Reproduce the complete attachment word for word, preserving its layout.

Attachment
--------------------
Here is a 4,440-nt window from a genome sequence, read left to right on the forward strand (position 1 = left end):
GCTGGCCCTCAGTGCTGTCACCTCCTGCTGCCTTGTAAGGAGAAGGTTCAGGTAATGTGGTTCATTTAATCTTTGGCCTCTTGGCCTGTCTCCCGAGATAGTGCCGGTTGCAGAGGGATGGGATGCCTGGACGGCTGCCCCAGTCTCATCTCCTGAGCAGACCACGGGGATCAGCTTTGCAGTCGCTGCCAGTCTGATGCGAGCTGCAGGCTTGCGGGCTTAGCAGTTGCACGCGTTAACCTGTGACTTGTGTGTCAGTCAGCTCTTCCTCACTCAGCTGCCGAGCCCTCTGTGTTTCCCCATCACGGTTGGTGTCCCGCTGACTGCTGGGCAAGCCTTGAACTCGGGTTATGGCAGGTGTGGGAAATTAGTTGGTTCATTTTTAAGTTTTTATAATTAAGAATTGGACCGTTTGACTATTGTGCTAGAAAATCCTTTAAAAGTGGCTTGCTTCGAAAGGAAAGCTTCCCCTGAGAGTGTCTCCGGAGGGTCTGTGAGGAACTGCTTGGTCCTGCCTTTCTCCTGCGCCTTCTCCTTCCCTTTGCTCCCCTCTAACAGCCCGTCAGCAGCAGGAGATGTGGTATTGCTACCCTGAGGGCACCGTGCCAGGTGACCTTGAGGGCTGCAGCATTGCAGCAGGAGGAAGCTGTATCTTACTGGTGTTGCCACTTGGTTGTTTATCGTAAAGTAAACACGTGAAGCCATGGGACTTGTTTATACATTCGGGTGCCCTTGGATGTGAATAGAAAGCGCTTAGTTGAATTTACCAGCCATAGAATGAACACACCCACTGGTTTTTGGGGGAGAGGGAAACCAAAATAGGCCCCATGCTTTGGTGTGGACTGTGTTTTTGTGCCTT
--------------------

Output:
Here is a 4,440-nt window from a genome sequence, read left to right on the forward strand (position 1 = left end):
GCTGGCCCTCAGTGCTGTCACCTCCTGCTGCCTTGTAAGGAGAAGGTTCAGGTAATGTGGTTCATTTAATCTTTGGCCTCTTGGCCTGTCTCCCGAGATAGTGCCGGTTGCAGAGGGATGGGATGCCTGGACGGCTGCCCCAGTCTCATCTCCTGAGCAGACCACGGGGATCAGCTTTGCAGTCGCTGCCAGTCTGATGCGAGCTGCAGGCTTGCGGGCTTAGCAGTTGCACGCGTTAACCTGTGACTTGTGTGTCAGTCAGCTCTTCCTCACTCAGCTGCCGAGCCCTCTGTGTTTCCCCATCACGGTTGGTGTCCCGCTGACTGCTGGGCAAGCCTTGAACTCGGGTTATGGCAGGTGTGGGAAATTAGTTGGTTCATTTTTAAGTTTTTATAATTAAGAATTGGACCGTTTGACTATTGTGCTAGAAAATCCTTTAAAAGTGGCTTGCTTCGAAAGGAAAGCTTCCCCTGAGAGTGTCTCCGGAGGGTCTGTGAGGAACTGCTTGGTCCTGCCTTTCTCCTGCGCCTTCTCCTTCCCTTTGCTCCCCTCTAACAGCCCGTCAGCAGCAGGAGATGTGGTATTGCTACCCTGAGGGCACCGTGCCAGGTGACCTTGAGGGCTGCAGCATTGCAGCAGGAGGAAGCTGTATCTTACTGGTGTTGCCACTTGGTTGTTTATCGTAAAGTAAACACGTGAAGCCATGGGACTTGTTTATACATTCGGGTGCCCTTGGATGTGAATAGAAAGCGCTTAGTTGAATTTACCAGCCATAGAATGAACACACCCACTGGTTTTTGGGGGAGAGGGAAACCAAAATAGGCCCCATGCTTTGGTGTGGACTGTGTTTTTGTGCCTT